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Will California Create an Earthquake Early Warning System?

State Sen. Alex Padilla announced legislation to create a statewide system to warn of impending earthquakes.

by / January 28, 2013

A California state lawmaker announced legislation on Monday, Jan. 28, to build an $80 million early warning system that would alert state residents seconds before an earthquake hits.

If approved, the system would take a year or two to deploy and warn residents about a minute before the shaking starts, said Sen. Alex Padilla, during a news conference at the California Institute of Technology Seismological Laboratory (Caltech) in Pasadena. 

"The bottom line is this," Padilla said. "It's not a matter of if the next big one hits, it's a matter of when."

He pointed to a study released in early January from the California Institute of Technology and the Japan Agency for Marine-Earth Science and Technology that says California could be struck by a massive quake involving both the Los Angeles and San Francisco metropolitan areas. 

Building upon the existing California Integrated Seismic Network, seismologists envision a system that would process data from an array of sensors throughout the state, according to a press release. The system would detect the strength and the progression of earthquakes, alert the public within seconds and provide up to 60 seconds advance warning before potentially damaging ground shaking is felt.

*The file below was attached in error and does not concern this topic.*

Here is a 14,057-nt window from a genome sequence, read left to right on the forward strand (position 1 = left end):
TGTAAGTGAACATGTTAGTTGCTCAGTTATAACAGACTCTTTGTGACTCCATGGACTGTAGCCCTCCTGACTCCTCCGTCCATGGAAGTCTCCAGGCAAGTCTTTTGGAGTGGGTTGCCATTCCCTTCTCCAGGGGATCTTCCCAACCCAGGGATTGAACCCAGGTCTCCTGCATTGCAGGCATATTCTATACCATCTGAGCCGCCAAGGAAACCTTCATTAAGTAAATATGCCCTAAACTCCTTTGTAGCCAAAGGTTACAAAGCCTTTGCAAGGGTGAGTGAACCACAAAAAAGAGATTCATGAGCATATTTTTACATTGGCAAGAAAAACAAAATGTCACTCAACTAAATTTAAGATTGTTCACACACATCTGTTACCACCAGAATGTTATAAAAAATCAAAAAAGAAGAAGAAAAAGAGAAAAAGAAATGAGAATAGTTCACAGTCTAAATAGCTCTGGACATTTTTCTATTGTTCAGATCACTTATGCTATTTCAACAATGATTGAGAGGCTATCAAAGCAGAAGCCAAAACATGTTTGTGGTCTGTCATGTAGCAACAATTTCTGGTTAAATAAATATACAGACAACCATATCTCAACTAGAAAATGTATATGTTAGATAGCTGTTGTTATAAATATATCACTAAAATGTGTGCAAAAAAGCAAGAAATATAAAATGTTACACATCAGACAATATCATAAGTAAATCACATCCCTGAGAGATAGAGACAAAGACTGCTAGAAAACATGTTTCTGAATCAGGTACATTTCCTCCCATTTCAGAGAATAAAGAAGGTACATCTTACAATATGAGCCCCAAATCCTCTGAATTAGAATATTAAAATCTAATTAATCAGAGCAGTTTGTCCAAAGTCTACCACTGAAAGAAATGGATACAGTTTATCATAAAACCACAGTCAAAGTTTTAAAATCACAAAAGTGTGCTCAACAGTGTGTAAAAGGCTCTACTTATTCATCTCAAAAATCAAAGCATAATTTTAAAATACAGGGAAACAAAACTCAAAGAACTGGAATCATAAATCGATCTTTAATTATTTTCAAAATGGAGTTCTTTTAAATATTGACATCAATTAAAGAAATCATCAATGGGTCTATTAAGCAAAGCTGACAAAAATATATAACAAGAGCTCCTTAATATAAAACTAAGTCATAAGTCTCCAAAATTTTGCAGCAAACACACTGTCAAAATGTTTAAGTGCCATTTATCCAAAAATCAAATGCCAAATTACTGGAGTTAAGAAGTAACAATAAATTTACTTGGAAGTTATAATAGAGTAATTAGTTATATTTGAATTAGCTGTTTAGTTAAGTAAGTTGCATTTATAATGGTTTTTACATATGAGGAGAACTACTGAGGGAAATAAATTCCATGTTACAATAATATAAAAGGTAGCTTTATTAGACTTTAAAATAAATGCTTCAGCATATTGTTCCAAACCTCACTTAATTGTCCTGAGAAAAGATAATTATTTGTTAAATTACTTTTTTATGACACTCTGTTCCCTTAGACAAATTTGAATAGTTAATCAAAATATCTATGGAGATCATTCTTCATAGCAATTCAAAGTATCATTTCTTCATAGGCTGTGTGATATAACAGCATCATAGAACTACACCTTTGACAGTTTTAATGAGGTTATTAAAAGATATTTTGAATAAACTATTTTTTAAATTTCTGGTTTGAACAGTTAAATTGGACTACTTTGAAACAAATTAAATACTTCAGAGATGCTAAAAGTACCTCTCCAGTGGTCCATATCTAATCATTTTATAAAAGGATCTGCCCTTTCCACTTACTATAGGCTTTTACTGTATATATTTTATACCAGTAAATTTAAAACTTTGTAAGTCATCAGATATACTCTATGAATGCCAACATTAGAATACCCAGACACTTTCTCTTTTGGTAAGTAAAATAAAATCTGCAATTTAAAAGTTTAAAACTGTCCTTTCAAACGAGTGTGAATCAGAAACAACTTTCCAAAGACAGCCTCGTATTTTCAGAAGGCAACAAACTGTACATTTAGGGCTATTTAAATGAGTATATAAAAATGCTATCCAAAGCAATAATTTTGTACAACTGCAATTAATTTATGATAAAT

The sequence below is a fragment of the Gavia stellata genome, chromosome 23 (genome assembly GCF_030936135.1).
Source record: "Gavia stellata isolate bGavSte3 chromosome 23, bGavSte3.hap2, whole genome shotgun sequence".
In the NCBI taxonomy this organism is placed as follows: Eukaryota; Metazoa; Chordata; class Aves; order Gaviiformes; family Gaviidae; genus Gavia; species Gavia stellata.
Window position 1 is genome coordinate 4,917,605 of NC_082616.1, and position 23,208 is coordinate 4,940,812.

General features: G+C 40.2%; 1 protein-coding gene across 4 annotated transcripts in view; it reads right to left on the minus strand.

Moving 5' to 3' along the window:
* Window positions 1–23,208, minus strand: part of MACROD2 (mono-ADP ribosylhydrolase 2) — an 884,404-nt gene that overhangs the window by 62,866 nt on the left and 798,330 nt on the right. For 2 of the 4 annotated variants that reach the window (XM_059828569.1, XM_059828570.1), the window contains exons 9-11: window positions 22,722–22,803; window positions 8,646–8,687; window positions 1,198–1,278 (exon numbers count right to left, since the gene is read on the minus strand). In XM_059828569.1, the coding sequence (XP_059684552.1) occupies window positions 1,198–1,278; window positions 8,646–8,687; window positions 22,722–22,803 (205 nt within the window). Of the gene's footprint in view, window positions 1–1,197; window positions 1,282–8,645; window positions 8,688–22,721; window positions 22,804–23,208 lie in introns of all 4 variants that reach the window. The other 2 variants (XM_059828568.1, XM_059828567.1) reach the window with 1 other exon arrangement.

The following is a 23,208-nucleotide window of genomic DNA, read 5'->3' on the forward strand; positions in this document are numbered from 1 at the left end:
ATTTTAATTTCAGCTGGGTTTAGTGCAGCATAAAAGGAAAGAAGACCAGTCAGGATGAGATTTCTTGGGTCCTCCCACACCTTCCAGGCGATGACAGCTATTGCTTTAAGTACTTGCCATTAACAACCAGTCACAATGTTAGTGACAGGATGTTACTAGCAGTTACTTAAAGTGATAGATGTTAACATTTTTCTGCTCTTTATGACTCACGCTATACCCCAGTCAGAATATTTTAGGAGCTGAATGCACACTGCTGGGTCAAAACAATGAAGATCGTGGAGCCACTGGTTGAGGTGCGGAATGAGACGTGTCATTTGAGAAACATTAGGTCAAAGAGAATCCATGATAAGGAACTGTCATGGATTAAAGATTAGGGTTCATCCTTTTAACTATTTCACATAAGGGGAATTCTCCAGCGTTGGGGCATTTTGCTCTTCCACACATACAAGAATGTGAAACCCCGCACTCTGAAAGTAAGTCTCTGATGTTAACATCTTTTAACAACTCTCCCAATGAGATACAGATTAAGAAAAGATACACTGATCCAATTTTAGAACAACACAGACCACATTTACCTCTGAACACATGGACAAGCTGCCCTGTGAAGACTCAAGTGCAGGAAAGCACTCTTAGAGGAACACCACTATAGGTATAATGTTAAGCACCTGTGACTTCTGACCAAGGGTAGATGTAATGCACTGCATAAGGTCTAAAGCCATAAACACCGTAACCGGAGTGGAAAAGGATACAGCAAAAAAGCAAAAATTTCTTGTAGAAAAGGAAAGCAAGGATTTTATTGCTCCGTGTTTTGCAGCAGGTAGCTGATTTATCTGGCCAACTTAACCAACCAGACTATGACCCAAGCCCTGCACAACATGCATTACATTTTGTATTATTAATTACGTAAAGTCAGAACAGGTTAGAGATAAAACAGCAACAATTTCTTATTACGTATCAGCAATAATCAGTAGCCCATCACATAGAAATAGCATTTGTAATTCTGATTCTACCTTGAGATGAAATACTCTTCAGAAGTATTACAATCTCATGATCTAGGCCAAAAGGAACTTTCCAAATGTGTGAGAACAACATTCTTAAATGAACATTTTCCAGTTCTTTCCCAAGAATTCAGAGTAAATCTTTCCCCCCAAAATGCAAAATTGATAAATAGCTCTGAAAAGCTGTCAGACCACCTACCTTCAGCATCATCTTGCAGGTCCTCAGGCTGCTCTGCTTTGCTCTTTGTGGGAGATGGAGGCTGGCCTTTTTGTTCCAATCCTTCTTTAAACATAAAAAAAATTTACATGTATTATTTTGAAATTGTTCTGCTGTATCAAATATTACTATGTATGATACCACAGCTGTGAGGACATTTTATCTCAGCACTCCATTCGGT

Michael Gurnis, a professor of Geophysics at Caltech and director of the Seismological Laboratory, said the proposed system would help Californians survive a massive quake. "Caltech firmly believes that earthquake early warning could save lives in California in the event of a major earthquake," he said during the Monday news conference.

Such a system, Padilla added, wouldn't just alert the public, "it would also speed the response of police and fire personnel by quickly identifying areas hardest hit by the quake."

Padilla said the projected cost for the system is around $80 million, but ongoing operation and maintenance costs after deployment are unknown. Funding could come from a combination of federal and state sources, though public-private partnerships also are welcome, he said. "We've got to deploy it sooner rather than later; we don't want to sit here after the next big one saying, 'Why didn't we do that?'"

The senator noted that the magnitude 6.7 Northridge Earthquake, which hit the Los Angeles area in 1994, caused at least $13 billion in damage. With a 99.7 percent likelihood of another magnitude 6.7 earthquake in the state in the next 30 years -- and a 94 percent chance of a magnitude 7.0 -- the warning system is a smart investment, Padilla said. “We all know a big quake will hit again in the future. We should be smart and use our advanced science and technology to detect seismic activity and alert people in advance of an approaching quake."

Japan, Taiwan, Mexico, Turkey, Romania, Italy and China either have or are working on earthquake early warning systems -- "the U.S. and California should be the lead, not following," Padilla said. 


Image courtesy of Shutterstock

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Jessica Mulholland Former Web Editor/Photographer

Jessica Mulholland served as the Web editor of Government Technology magazine from October 2012 through September 2017. She worked for the Government Technology editorial team for nearly 10 years.

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